Mad rush to properly depart for points north

The past week has been the busiest we’ve had all year.  From the day Brian accepted his contract until we left for the airport was only 5 days.  In that time we went from a fully  stocked and functioning cruising vessel to completely shut down systems and the boat ready to be left alone in the tropics for four months.  Anyone who has gone through this process can tell you that this is a super compressed schedule.

Fortunately the logistics weren’t too bad thanks to the advice of other cruisers who had already put their boats to bed and left for the season.  We were able to go straight to a local captain who offers boat minding services and arrange babysitting.  That done, we could depart confident that someone reliable would be checking on the boat inside and out weekly and running the engine monthly.  Bonus, if by some small chance the boat had to be moved, he could do it.

Logic, and many discussions with other boaters informed us that the better we prepare the boat for our departure the more pleasant our return would be. So we did pretty much everything we could think of and then some…

The hardest step was getting the sails down. It took both of us half a day to take our big roachy monster of a mainsail down and wrestle it into the bag.  The jiblet (fractional rig) was a breeze to wrastle after dealing with the main and only took an hour.  We didn’t have time to wash and dry the sails before putting them away, but the sails are relatively clean and the main is new so in the bags they went.

I stepped up the shade making game as well by completing shade cloths that cover the boat from bow to bimini.  They’re not the prettiest in the world but they keep most of the boat shaded, will withstand a stiff wind and are sacrificial by design. They tie in place to the stanchions and life lines with para-cord sewn into the cloth. I feel pretty confident that if we do get a major blow the cloth will rip out before the stanchions get bent.  Which is good, because we have one bent stanchion base and I just discovered that a SINGLE BASE costs $275.  BOAT man, BOAT.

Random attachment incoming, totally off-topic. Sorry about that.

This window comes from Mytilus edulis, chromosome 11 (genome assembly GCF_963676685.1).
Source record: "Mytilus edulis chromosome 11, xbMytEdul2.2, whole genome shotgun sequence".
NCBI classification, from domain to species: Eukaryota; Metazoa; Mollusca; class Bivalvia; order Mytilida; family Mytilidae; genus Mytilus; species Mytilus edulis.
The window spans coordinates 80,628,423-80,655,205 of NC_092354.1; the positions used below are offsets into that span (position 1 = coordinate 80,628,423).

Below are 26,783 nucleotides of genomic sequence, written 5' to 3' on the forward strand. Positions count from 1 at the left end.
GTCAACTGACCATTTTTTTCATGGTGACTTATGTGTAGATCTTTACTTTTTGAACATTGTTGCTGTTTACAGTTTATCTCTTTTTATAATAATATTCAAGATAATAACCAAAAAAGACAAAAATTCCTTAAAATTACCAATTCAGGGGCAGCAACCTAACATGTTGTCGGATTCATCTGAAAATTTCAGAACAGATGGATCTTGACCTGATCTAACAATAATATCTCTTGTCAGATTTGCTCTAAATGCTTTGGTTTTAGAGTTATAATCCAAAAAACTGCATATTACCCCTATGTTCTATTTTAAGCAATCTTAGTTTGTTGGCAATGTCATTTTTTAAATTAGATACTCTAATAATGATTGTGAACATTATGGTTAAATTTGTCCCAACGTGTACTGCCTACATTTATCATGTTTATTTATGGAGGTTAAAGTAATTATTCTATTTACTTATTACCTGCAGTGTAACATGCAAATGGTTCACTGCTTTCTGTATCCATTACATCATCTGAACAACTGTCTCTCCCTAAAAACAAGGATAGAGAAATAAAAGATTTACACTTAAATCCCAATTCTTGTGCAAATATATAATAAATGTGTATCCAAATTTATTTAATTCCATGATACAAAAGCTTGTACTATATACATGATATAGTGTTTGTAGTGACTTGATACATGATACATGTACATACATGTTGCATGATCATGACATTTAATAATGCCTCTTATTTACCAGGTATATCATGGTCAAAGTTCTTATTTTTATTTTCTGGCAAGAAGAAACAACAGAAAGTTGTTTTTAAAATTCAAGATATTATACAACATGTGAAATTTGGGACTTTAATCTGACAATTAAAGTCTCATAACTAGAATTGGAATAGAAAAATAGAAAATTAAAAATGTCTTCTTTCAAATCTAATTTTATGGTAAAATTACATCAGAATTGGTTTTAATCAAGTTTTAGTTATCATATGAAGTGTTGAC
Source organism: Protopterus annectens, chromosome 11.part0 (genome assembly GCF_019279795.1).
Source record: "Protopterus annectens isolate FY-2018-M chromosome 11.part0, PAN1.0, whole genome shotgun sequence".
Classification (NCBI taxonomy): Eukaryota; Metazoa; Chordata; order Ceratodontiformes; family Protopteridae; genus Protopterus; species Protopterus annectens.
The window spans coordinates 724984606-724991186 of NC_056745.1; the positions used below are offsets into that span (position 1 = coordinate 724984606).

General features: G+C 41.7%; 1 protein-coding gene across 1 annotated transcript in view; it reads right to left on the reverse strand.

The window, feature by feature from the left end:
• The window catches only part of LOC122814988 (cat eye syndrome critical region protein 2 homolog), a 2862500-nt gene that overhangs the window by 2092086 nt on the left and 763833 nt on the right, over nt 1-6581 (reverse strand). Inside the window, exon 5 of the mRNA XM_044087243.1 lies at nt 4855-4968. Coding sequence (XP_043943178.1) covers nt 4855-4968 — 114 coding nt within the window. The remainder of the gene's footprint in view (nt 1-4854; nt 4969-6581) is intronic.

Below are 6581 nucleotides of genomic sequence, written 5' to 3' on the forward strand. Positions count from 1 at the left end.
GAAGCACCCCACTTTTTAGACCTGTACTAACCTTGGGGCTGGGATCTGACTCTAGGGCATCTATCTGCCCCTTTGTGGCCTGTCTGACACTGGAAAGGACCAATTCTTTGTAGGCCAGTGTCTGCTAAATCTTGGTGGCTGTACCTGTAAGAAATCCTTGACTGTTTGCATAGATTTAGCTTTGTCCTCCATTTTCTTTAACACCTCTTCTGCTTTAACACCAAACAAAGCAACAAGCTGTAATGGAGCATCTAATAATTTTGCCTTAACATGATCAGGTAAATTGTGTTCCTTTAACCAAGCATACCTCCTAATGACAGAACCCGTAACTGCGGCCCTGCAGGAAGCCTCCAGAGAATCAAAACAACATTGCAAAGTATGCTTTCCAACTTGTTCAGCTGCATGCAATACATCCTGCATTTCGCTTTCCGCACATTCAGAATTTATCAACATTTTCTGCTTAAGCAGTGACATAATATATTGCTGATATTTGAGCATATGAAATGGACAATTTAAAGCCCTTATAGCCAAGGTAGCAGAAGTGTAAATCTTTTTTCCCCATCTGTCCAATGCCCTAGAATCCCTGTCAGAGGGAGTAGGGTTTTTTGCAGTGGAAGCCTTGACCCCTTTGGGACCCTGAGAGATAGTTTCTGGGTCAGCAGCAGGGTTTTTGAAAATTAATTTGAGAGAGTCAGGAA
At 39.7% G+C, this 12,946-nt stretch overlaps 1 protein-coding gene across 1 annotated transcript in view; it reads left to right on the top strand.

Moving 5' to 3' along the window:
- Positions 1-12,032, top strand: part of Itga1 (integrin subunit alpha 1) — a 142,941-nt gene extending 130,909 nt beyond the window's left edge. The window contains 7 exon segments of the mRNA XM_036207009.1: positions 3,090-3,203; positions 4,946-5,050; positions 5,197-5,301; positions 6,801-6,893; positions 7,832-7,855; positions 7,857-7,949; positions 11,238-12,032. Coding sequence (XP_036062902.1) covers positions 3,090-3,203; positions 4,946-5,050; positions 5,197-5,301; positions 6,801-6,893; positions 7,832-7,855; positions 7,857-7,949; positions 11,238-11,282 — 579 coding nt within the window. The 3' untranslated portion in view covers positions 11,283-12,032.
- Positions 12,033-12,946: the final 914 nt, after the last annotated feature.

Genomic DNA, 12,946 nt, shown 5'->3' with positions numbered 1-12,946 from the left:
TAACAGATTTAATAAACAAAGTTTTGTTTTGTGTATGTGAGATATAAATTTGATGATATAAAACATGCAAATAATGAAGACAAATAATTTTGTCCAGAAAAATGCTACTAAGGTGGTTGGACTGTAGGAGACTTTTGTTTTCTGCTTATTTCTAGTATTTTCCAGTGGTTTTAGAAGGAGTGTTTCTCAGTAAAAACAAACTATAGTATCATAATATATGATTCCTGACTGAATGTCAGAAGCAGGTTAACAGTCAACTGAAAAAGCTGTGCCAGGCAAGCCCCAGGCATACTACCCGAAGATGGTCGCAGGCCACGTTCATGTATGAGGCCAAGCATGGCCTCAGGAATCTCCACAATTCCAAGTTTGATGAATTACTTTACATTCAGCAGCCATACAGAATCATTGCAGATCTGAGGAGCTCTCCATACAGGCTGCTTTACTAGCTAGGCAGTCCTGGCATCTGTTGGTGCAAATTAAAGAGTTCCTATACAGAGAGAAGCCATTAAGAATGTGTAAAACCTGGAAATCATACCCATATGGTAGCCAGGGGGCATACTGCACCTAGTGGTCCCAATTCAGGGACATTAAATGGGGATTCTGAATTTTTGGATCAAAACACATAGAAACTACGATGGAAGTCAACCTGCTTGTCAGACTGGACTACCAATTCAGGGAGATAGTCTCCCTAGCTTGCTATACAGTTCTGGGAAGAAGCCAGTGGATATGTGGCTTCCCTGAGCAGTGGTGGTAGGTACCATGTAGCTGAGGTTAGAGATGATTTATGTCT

Sails and shade we’re the biggest projects, the rest was a super fun (insert slight sarcasm) rush through all the systems and shutting them down.

Here’s the list of bigger stuff we did:
Pickle watermaker
Top off water tank
Add bleach to tank
Run bleachy water through all faucets to fill plumbing
Clean & Dry bilges
Run engine up to temp & replace engine pads
Replace seals in head (to avoid stink when we return)
Double up dock lines & add chafe gear
Clean/Spray Dinghy with aerospace protectant
Cover Dinghy & Strap down really, really well
Winterize Generator
Winterize Dinghy motor
Give away fuel in jerry jugs to happy neighbors
Stow empty jerry jugs downstairs
Move everything portable, steal-able, or blow-awayable topsides into the vberth
Strap down bimini
Spray all exterior rubber with aerospace protectant
Strap down anchor
Cover furler drums
Remove wind-gen blades
Top off battery water
Stow AC downstairs
Disconnect propane tank & spray down system with anti-corrosive gunk
Tie down solar panels
Give alway all perishable food to happy neighbors
Thaw/Clean/Dry fridge & freezer
Wipe down all lockers used for food (anti roach measure)
Clean the !@#$$% out of the galley (anti roach measure)
Lay roach traps (anti roach measure)
Close all seacocks (anti sinking measure)
Strap kayaks down to foredeck
Pull halyards away from mast and tighten
Foil on inside of all windows
And a million little things not worth listing

By the time we finished stowing everything the vberth was 100% stuffed with, well, stuff. The boat usually floats with a few inches of bottom paint visible at the bow. With the weight of all the items crammed up there the bow is floating heavy and the paint is just barely visible. Good thing we don’t have to roll like that all of the time or we’d be the slowest kids on the block.

Fingers crossed all of this work will mean that when we get home all of our equipment will be in good working order and the place won’t stink too bad from being closed up.

This is the first time we’ve left the boat for more than ten days since buying her three years ago. It felt soooo wierd locking the companionway and walking away knowing we would be gone for months. I miss my cockpit already. But, adventures await in Pittsburgh and we will be back for the preemo months after hurricane season.

We’re already looking forward to getting back and heading to the mainland and points south. Where exactly is TBD, but we’re certainly going cruising again come November.

The to-do list

The to-do list

The Vberth, stuffed to the gills

The Vberth, stuffed to the gills

Sunshades

Sunshades

More Sunshades

More Sunshades

Web of lines. Not loving this chafe happy arrangement but at least we have fire hose on the rubby spots.

Web of lines. Not loving this chafe happy arrangement but at least we have fire hose on the rubby spots.  More hose was added after photo was taken.

Dinghy strap down good. Hopefully good enough.

Dinghy strap down good. Hopefully good enough.

Doubled up dock lines

Doubled up dock lines

Advertisements

Leave a Reply

Fill in your details below or click an icon to log in:

WordPress.com Logo

You are commenting using your WordPress.com account. Log Out / Change )

Twitter picture

You are commenting using your Twitter account. Log Out / Change )

Facebook photo

You are commenting using your Facebook account. Log Out / Change )

Google+ photo

You are commenting using your Google+ account. Log Out / Change )

Connecting to %s